Costs to soar as aging Canadians face rising tide of dementia

by Guest Contributor on January 5, 2010

in Baby Boomers, Caregiving, Dementia, Elder Care, Estate Planning, Geriatric Care Management, Home Care, Power of Attorney, Work Life Balance

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By: André Picard, Public Health Reporter
The Globe and Mail January 3, 2010

The annual cost of dementia is projected to soar tenfold in the next generation, a stark illustration of the impact an aging Canadian population will have on the health-care system.

By 2038, dementia will cost a staggering $153-billion a year, up from the current $15-billion a year, according to a report being released today.

From 2008 to 2038, the number of Canadians living with Alzheimer’s disease and other forms of dementia will jump to 1.1 million from 500,000 today, the new projections show.

Dementia is just one of the chronic health conditions on the rise as the grey tsunami washes across the country. The number of seniors living with diabetes, heart disease, cancer, lung disease and arthritis is also increasing.

Not only will looking after the aging population be financially costly – health already makes up more than 40 per cent of government spending – but it will place a tremendous burden on the health and social services systems and, above all, families providing care to their loved ones.

“We need to get a lot smarter about how we deal with dementia,” David Harvey, government relations officer at the Alzheimer Society of Canada, said in an interview. He noted that when people have dementia, they invariably have other health issues that complicate their care.

“If we don’t take steps now to keep people out of long-term care, we will be spending a lot of money and place a crippling burden on families,” he said.

The report, entitled “Rising Tide: The Impact of Dementia on Canadian Society,” was commissioned by the Alzheimer Society and prepared by RiskAnalytica, a Toronto-based consultancy that specializes in risk management.

The report says that the country is facing a dementia epidemic and a “comprehensive national plan” is required to contain it.

“This national plan would prepare for and mitigate the burden of dementia on Canadian society and direct health expenditures toward activities that have the greatest potential to maximize quality of life, support individuals and families, make best use of our scarce health human resources and reduce institutionalization and overall health costs,” said Richard Nakoneczny, volunteer president of the Alzheimer Society of Canada.

Dementia is already the leading cause of disability among Canadians over the age of 65 and numbers will continue to rise as baby boomers age.

According to the report, the number of long-term care beds will increase to 690,000 in 2038 from 280,000 today. Despite that large jump, there could still be a shortfall of 157,000 long-term care beds, according to the projections.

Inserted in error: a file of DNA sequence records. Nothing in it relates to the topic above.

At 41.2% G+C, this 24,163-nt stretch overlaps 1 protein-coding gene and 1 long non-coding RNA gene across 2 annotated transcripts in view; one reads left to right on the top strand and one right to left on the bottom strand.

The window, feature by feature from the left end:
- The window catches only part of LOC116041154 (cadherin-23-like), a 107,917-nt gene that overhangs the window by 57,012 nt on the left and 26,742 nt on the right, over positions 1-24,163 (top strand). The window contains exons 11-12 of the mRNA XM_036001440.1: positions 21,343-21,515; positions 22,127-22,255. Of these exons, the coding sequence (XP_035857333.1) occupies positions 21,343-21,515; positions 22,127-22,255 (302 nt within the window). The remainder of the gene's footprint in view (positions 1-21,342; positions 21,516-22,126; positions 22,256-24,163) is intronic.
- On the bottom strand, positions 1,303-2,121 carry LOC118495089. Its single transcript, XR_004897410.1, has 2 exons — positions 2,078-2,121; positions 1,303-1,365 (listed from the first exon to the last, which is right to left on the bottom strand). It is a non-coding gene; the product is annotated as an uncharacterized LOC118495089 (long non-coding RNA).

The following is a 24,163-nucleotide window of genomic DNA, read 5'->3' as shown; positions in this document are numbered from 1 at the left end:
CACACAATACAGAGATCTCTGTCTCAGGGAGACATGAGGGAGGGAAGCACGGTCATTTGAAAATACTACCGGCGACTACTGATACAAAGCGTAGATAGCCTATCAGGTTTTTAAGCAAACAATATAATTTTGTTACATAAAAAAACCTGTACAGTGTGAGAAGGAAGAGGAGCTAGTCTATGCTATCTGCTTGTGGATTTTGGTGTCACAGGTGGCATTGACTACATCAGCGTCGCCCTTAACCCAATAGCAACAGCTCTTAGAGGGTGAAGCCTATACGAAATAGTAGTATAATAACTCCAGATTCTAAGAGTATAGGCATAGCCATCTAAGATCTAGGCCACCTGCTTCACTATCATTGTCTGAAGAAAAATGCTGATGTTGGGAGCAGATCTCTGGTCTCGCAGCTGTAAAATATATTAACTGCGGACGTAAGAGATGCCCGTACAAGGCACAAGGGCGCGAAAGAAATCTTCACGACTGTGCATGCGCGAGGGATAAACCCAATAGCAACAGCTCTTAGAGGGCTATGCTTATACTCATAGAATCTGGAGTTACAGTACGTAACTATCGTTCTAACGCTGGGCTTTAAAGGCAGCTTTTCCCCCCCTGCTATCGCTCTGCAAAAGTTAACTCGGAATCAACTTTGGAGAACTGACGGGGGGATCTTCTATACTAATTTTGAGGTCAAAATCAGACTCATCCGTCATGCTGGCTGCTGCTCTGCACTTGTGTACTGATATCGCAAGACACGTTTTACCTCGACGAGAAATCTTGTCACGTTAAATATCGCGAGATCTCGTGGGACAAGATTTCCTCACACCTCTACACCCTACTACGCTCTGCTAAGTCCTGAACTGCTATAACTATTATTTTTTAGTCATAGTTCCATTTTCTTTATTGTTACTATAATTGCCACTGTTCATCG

At the same time, an additional 510,000 people with dementia will be cared for at home in a generation. (Fifty-five per cent of people with dementia are currently cared for at home, and that will jump to 62 per cent.) That will translate into a substantial increase in the demand for community services such as home care, day programs and respite care to backup informal caregivers, the report says.

Katherine, a 68-year-old Toronto woman currently caring for two parents with dementia (aged 87 and 88), said her story – a senior caring for older seniors – represents the future for many Canadian families.

“We’re all going to go through this, so we need to face it now,” she said.

Katherine – who asked that her family name not be revealed because her parents could not give their consent – said her parents want to remain in the home but the availability of community-based services is limited.

“I want to respect their wishes but am worried about their safety. It creates quite a dilemma,” she said.

The Rising Tide report recommends a number of approaches to lessen the burden of dementia on both families and the economy.

The first is education to promote healthier lifestyles – particularly physical and mental exercise – that can delay the onset of dementia.

The report also calls for a big investment in skill-building and support programs for family caregivers. Caregivers spend an average of 7.4 hours daily assisting their charges with activities of daily living such as washing, dressing, toileting, laundry, shopping, cooking and household finances. About 85 per cent of caregivers are women.

Finally, the report recommends that a “system navigator” be assigned to each newly diagnosed dementia patient. This approach, used in some European countries, has been shown to improve access to community care and delay admission to long-term care facilities.

“Hope lies in making changes today that will lessen dementia’s crippling effect on Canadian families, the health-care system and the economy,” Mr. Nakoneczny said.

Alzheimer’s disease is the most common form of dementia, followed by vascular dementia and other conditions such as frontotemporal dementia, Lewy body disease and Creutzfeldt-Jakob disease.

Prevalence of Alzheimer’s
2008: 480,600
2038: 1,125,000

Incidence
2008: 103,700 new cases
2038: 257,800 new cases

Informal care
2008: 231 million hours
2038: 756 million hours

Economic burden
2008: $15-billion
2038: $153-billion

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